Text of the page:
Presentation on theme: "1 Grid Modernization – A Strategic Imperative for 2050 Advanced Energy Conference May 1, 2013 By Carl Imhoff Electric Infrastructure Sector Manager Pacific."— Presentation transcript:
1 Grid Modernization – A Strategic Imperative for 2050 Advanced Energy Conference May 1, 2013 By Carl Imhoff Electric Infrastructure Sector Manager Pacific Northwest National Lab
The challenge ahead is complex The grid must meet new expectations 2 2 Electrify transportation sector to reduce dependence on imported oil Delivering 300GW of renewable generation by 2025 Maximize benefits of end-use efficiency and storage Accommodate changing and responsive loads Historical Expectations Emerging Expectations Affordable Power Reliable Power Secure Power Our electric infrastructure must continue to deliver affordable, reliable and secure power while simultaneously undergoing a major transformation
Transformation is Already Substantial North American phasor measurement network will exceed 1200 measurement points networked by late 2013 Digital metering expected to reach 30% market share 2013, 50% by 2015. Mainstay operational tools (minutes) now being demonstrated at SCADA rate (seconds) Distribution automation demonstrating substantial improvements in efficiency and reliability Demand response at the GW scale in several markets in the U.S. Challenge: How do we capture Smart Grid benefits in current grid AND position to enable new paradigms for the grid we want in 2050?
Future Outcomes Enabled by Grid Transformation Continued digitization across the system will lead to a “transactive” future that delivers broad optimization Level playing field for legacy and new “smart” infrastructure Leverages broad transparency to engage demand to help manage reliability and deliver clean generation Enables consumers to engage their energy choices like never before Increased strategic value of grid for public goods issues leverage “transactive management” Energy efficiency, Preferred fuel / generation mix etc. Electrification of transportation Broad use of high performance computing at local and regional levels to enable new paradigms of design and operation, delivering new levels of resilience to all hazards
Pacific Northwest Demonstration Project 5 What: $178M, ARRA-funded, 5-year demonstration 60,000 metered customers in 5 states Why: Quantify costs and benefits Develop communications protocol Develop standards Facilitate integration of wind and other renewables Who: Led by Battelle and partners including BPA, 11 utilities, 2 universities, and 5 vendors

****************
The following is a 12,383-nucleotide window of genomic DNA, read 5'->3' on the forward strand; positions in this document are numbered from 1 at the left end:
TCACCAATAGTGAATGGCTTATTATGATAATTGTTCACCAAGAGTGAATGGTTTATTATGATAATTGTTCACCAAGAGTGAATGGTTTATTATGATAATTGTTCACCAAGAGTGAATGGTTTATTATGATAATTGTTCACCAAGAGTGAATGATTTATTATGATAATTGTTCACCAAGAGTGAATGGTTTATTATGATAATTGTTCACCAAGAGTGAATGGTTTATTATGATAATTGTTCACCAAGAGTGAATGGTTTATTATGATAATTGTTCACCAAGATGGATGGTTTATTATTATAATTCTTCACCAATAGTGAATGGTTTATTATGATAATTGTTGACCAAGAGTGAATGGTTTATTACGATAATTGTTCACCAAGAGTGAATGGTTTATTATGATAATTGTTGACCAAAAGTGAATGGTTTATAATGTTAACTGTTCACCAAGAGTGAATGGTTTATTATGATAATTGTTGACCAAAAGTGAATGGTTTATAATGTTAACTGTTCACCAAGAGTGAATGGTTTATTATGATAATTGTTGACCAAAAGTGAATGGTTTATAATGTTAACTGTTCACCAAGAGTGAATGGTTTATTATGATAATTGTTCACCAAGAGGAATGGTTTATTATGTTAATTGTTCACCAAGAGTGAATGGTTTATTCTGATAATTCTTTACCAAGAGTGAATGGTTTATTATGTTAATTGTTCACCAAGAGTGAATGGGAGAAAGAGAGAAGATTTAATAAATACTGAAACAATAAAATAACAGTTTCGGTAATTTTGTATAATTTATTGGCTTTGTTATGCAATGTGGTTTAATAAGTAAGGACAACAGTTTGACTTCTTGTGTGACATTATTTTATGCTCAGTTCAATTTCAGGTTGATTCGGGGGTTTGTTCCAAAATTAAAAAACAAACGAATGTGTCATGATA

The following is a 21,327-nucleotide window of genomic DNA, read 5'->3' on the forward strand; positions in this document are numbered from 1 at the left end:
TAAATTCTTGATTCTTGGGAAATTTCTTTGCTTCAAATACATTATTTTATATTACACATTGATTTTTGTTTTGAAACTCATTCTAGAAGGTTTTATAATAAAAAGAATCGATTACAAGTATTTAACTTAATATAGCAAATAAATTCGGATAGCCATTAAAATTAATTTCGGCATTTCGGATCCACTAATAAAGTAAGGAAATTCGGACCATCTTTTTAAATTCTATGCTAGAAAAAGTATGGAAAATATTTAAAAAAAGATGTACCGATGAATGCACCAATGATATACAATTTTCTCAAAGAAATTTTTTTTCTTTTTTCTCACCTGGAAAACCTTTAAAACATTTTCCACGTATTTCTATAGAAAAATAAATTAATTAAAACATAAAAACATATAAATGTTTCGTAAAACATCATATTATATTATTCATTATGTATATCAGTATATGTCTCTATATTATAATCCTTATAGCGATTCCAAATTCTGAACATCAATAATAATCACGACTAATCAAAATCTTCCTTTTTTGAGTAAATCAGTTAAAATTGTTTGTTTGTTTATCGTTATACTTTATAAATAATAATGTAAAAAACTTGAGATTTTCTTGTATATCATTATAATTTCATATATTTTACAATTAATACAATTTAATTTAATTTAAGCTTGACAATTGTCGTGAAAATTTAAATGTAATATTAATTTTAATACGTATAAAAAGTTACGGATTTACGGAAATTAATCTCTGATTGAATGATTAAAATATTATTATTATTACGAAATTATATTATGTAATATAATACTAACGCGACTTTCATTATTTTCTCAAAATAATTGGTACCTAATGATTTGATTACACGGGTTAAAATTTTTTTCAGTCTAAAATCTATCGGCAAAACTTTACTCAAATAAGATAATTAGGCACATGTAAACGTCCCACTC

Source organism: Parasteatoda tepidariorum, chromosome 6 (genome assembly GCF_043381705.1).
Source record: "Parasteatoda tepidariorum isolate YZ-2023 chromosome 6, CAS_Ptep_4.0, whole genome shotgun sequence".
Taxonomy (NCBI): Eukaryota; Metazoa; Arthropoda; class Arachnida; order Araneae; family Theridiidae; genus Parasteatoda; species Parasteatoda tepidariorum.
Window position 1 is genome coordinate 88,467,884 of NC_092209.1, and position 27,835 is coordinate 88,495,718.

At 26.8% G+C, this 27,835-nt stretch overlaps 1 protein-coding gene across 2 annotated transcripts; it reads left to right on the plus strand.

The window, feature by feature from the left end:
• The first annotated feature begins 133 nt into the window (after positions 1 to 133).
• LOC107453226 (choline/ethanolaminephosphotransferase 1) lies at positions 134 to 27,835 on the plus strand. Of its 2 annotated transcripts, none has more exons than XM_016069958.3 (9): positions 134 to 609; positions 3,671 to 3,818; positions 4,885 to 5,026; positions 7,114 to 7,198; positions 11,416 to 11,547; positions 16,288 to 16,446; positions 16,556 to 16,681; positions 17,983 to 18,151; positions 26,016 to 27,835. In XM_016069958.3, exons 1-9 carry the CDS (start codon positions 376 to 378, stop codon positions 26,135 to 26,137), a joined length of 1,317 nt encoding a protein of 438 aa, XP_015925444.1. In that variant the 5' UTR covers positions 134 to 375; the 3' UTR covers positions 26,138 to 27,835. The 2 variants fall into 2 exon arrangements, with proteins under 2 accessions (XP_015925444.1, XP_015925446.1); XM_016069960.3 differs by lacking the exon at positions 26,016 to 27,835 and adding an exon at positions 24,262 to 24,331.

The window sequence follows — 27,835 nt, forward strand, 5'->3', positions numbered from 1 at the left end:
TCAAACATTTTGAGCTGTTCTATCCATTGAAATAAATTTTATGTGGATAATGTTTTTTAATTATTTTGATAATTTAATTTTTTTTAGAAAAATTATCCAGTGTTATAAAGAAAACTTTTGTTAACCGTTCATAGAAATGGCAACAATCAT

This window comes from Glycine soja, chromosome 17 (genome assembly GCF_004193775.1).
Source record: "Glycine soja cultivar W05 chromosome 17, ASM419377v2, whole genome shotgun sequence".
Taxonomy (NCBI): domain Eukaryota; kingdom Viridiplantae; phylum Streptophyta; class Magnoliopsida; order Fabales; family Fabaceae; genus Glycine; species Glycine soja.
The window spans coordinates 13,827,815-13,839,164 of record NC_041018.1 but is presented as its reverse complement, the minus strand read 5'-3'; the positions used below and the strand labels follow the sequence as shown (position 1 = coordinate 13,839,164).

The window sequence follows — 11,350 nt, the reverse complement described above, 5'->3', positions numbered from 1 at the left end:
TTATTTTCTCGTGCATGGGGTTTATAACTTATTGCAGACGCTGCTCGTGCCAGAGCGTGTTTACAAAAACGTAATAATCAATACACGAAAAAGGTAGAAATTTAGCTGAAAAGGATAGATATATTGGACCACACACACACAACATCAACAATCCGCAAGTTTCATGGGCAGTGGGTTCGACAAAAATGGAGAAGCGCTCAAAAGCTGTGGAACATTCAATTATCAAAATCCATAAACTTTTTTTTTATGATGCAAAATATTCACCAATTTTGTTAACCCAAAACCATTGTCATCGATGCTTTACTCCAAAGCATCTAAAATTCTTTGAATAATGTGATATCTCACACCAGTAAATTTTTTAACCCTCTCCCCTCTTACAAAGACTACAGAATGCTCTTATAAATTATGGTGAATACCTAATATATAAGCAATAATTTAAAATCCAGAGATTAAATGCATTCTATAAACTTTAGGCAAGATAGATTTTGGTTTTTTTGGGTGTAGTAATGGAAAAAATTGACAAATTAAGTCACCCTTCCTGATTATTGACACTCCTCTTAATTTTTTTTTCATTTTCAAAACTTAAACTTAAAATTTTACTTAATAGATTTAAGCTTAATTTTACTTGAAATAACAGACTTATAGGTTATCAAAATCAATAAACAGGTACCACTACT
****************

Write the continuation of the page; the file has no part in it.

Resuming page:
6 PNWSG Demo Project Basics Operational objectives Manage peak demand Facilitate renewable resources Address constrained resources Improve system reliability and efficiency Select economical resources (optimize the system) Aggregation of Power and Signals Occurs Through a Hierarchy of Interfaces
8 Regional Modeling Alstom EMS Alstom MMS Future state Estimation by optimization Alstom MMS Future state Estimation by optimization BPA 3TIER Load Forecast Generation Schedules Outages Renewable Generation Forecasts Network State Gen. schedules Load forecasts Transmission Zone TC Node Inputs
High Performance Computing Opens New Paradigms of Operation Massive Contingency Analysis: HPC improving reliability and efficiency of power systems operations Parallelization dramatically increases computational speed Enables evaluation of a large number of scenarios Revolutionizes grid operations and planning Fast Dynamic Simulation: New model improving system efficiency Full topology model Real-time performance rating Enables improved asset management 9 # of processorsSpeedup 10241004 15361498 20481920 Currently running 10k processors, achieved 10,000x speed up
Parallelized Optimization Methods Enable Precise Management of Grid Complexities WECC 230kV and above Serial NDS is faster than CPLEX Parallel NDS is 17 times faster WECC 100kV and above CPLEX no longer practical— time is divided by 10 and not converged Parallel NDS is 160 times faster—even ignoring CPLEX pre-solve time The bigger the problem, the better the relative performance The bigger the problem, the better the relative performance
Key Challenge: Data to Knowledge We need: New networks to route data securely and efficiently Distributed signal analysis and hardware automation New analytic methods to extract knowledge Simulations that run in microseconds vs. minutes, minutes vs. days Visual analytics to aid decision making Counter measures to advanced, persistent threats The major challenge is in translating new real-time data into actionable knowledge that enables operation of the system in ways never before possible – ensuring unprecedented Reliability, Resilience and Efficiency.
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